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Protests against Guinea's ruling junta held in defiance of a protest ban brought the capital Conakry to a standstill Wednesday, with clashes breaking out in some neighbourhoods.
The National Front for the Defence of the Constitution (FNDC), an influential coalition of political parties, trade unions and civil society organisations, called the demonstrations to denounce the junta's "contempt and arrogance" and "unilateral management" of any return to civilian rule.
It accused the military leaders, who seized power in a coup in September last year, of "systematically refusing" to establish a "credible dialogue" to define the terms of the transition.
The former ruling Rally for the Guinean People (RPG) and the National Alliance for Change and Democracy (ANAD), another coalition of parties and associations, then called on their supporters to join the demonstrations.
Clashes broke out Thursday morning between young demonstrators and the police in several so-called opposition areas of the capital, an AFP reporter said.
Protestors erected barricades and burned tyres while police fired tear gas to disperse small groups throwing stones.
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Most parts of the city centre remained calm, but activity nonetheless ground to a halt.
The Boulevard du Commerce, a major roadway usually full of people, was almost deserted by midday.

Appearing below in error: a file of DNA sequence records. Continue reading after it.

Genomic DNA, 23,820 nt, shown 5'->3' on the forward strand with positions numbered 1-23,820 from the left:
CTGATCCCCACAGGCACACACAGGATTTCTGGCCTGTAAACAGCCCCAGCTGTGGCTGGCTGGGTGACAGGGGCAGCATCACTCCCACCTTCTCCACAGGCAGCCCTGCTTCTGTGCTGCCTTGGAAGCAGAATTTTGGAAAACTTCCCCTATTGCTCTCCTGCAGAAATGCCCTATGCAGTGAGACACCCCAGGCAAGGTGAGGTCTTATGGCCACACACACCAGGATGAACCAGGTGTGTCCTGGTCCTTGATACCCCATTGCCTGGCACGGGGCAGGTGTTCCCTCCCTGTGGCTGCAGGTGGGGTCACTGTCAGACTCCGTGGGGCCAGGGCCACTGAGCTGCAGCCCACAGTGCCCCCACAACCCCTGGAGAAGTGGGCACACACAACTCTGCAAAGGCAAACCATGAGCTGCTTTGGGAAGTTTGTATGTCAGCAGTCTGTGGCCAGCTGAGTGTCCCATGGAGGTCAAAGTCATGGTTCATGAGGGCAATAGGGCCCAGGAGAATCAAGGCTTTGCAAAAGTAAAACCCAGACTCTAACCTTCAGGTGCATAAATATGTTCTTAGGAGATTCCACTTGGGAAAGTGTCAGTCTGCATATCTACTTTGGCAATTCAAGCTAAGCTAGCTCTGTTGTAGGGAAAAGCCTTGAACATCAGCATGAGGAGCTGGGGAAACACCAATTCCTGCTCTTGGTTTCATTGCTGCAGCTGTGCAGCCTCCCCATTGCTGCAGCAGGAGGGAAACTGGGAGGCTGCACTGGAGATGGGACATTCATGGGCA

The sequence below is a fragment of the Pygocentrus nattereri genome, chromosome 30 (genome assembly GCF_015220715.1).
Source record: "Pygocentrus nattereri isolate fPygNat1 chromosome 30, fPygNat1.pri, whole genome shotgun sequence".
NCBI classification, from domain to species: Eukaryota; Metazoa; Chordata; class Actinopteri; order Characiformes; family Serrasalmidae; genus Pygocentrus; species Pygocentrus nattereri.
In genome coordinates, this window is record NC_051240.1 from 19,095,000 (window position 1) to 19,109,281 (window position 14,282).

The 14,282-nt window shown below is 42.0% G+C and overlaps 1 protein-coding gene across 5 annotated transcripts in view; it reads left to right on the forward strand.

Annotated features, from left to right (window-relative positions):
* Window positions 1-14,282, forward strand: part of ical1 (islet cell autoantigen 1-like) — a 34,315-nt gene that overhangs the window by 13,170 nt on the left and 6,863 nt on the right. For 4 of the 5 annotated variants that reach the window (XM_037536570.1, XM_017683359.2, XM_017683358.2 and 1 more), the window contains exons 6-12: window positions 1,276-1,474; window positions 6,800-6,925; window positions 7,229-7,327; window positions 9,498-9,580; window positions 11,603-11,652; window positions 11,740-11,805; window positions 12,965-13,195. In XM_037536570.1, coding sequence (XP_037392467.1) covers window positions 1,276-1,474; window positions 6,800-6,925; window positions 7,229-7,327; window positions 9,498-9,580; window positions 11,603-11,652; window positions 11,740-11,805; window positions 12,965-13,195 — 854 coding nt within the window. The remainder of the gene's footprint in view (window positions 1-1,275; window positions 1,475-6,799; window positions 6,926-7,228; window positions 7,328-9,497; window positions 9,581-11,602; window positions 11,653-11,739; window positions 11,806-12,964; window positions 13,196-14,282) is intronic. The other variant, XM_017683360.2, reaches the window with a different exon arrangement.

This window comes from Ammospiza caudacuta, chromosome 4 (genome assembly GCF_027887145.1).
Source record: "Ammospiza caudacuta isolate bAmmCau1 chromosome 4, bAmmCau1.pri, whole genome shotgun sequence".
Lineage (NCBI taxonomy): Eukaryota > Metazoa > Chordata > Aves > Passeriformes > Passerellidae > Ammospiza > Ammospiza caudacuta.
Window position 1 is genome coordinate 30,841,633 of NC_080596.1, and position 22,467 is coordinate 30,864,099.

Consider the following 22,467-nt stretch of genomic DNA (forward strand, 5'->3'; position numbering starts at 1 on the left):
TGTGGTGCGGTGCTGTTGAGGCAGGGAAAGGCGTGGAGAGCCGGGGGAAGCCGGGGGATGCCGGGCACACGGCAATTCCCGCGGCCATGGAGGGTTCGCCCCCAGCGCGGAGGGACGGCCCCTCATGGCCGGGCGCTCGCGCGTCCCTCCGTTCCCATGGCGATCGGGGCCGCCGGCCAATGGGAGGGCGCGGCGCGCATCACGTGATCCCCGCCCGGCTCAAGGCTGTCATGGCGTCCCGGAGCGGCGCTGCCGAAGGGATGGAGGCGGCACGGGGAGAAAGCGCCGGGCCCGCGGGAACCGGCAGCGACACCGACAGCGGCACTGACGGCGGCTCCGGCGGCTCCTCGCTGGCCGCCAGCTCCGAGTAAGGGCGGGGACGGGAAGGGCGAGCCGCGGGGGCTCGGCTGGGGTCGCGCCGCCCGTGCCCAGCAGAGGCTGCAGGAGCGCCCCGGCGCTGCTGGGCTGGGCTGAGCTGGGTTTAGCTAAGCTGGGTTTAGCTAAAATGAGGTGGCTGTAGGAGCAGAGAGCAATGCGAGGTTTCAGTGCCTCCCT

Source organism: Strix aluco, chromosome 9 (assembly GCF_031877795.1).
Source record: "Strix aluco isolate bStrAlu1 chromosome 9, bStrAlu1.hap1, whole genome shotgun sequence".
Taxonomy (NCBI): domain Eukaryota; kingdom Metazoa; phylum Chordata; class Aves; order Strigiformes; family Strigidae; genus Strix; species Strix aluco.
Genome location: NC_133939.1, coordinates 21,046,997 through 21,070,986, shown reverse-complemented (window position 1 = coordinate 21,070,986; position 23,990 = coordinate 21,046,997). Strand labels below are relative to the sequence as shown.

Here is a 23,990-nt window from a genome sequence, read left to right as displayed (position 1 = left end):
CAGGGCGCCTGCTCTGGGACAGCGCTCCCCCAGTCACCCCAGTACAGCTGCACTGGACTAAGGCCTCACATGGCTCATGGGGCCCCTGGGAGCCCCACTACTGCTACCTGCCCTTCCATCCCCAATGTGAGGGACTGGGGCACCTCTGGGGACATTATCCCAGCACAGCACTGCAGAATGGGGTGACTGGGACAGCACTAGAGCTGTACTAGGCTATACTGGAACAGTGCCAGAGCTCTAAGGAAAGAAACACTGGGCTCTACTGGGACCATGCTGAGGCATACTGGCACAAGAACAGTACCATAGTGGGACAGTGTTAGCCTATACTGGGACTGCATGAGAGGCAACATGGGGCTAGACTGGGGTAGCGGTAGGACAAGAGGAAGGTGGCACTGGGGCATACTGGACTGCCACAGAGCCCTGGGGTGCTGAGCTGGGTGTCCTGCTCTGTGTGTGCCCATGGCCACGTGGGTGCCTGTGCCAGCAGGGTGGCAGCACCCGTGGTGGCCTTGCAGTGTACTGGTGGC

"We are delighted with the success of our call to demonstrate -- it was perfect," Ibrahima Diallo, the FNDC's head of operations, told AFP.
"The city has been quiet everywhere, the administration is paralysed -- it's been a great success for us."
Colonel Mamady Doumbouya, who overthrew President Alpha Conde last year, has pledged to hand over power to elected civilians within three years. But regional powers have rejected this timeline.
The junta in May banned any public demonstrations that could be construed as threatening public order.
The FNDC had announced protests for June 23 but later called them off, indicating they were prepared to give the transitional government a "chance" and start dialogue.
But their patience snapped after a meeting with the authorities that the FNDC slammed as a "parody".
It denounced the "solitary and authoritarian conduct of the transition" and its "serious attacks on fundamental rights and freedoms".
Three FNDC leaders were arrested on July 5, provoking violent demonstrations that were some of the first since the junta seized power.
All three were released after being found not guilty of contempt of court over comments they had posted on social media criticising the prosecutor's office and the military-appointed parliament.
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